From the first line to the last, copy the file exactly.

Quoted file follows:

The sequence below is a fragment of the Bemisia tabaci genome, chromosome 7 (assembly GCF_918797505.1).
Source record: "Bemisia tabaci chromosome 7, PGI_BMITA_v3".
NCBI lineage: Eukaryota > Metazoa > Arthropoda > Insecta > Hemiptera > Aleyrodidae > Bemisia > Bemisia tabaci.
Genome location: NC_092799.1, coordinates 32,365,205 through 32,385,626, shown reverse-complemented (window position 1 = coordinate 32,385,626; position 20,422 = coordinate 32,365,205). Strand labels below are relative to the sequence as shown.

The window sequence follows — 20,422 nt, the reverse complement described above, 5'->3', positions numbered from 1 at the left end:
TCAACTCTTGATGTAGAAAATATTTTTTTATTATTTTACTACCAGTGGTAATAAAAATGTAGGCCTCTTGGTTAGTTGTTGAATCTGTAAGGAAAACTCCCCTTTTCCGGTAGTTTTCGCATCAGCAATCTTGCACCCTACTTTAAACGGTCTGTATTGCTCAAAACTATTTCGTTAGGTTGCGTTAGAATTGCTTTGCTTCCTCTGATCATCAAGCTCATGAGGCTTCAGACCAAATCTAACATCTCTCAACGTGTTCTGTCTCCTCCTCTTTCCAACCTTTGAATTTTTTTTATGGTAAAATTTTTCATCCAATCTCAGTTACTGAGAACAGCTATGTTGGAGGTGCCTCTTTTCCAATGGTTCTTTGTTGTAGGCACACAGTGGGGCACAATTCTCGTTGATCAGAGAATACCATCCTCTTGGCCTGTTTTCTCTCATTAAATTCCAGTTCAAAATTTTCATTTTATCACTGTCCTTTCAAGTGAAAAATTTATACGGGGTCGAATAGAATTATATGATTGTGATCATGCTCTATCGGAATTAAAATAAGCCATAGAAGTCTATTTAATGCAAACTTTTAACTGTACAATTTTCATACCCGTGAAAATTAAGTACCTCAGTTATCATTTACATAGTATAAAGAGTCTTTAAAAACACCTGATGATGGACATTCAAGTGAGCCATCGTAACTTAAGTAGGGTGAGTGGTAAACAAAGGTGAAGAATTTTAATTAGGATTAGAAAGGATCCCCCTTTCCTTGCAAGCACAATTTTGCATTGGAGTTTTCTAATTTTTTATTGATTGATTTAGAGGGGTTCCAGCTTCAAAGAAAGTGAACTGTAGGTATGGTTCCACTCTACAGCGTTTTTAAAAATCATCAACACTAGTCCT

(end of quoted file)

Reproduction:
The sequence below is a fragment of the Bemisia tabaci genome, chromosome 7 (assembly GCF_918797505.1).
Source record: "Bemisia tabaci chromosome 7, PGI_BMITA_v3".
NCBI lineage: Eukaryota > Metazoa > Arthropoda > Insecta > Hemiptera > Aleyrodidae > Bemisia > Bemisia tabaci.
Genome location: NC_092799.1, coordinates 32,365,205 through 32,385,626, shown reverse-complemented (window position 1 = coordinate 32,385,626; position 20,422 = coordinate 32,365,205). Strand labels below are relative to the sequence as shown.

The window sequence follows — 20,422 nt, the reverse complement described above, 5'->3', positions numbered from 1 at the left end:
TCAACTCTTGATGTAGAAAATATTTTTTTATTATTTTACTACCAGTGGTAATAAAAATGTAGGCCTCTTGGTTAGTTGTTGAATCTGTAAGGAAAACTCCCCTTTTCCGGTAGTTTTCGCATCAGCAATCTTGCACCCTACTTTAAACGGTCTGTATTGCTCAAAACTATTTCGTTAGGTTGCGTTAGAATTGCTTTGCTTCCTCTGATCATCAAGCTCATGAGGCTTCAGACCAAATCTAACATCTCTCAACGTGTTCTGTCTCCTCCTCTTTCCAACCTTTGAATTTTTTTTATGGTAAAATTTTTCATCCAATCTCAGTTACTGAGAACAGCTATGTTGGAGGTGCCTCTTTTCCAATGGTTCTTTGTTGTAGGCACACAGTGGGGCACAATTCTCGTTGATCAGAGAATACCATCCTCTTGGCCTGTTTTCTCTCATTAAATTCCAGTTCAAAATTTTCATTTTATCACTGTCCTTTCAAGTGAAAAATTTATACGGGGTCGAATAGAATTATATGATTGTGATCATGCTCTATCGGAATTAAAATAAGCCATAGAAGTCTATTTAATGCAAACTTTTAACTGTACAATTTTCATACCCGTGAAAATTAAGTACCTCAGTTATCATTTACATAGTATAAAGAGTCTTTAAAAACACCTGATGATGGACATTCAAGTGAGCCATCGTAACTTAAGTAGGGTGAGTGGTAAACAAAGGTGAAGAATTTTAATTAGGATTAGAAAGGATCCCCCTTTCCTTGCAAGCACAATTTTGCATTGGAGTTTTCTAATTTTTTATTGATTGATTTAGAGGGGTTCCAGCTTCAAAGAAAGTGAACTGTAGGTATGGTTCCACTCTACAGCGTTTTTAAAAATCATCAACACTAGTCCT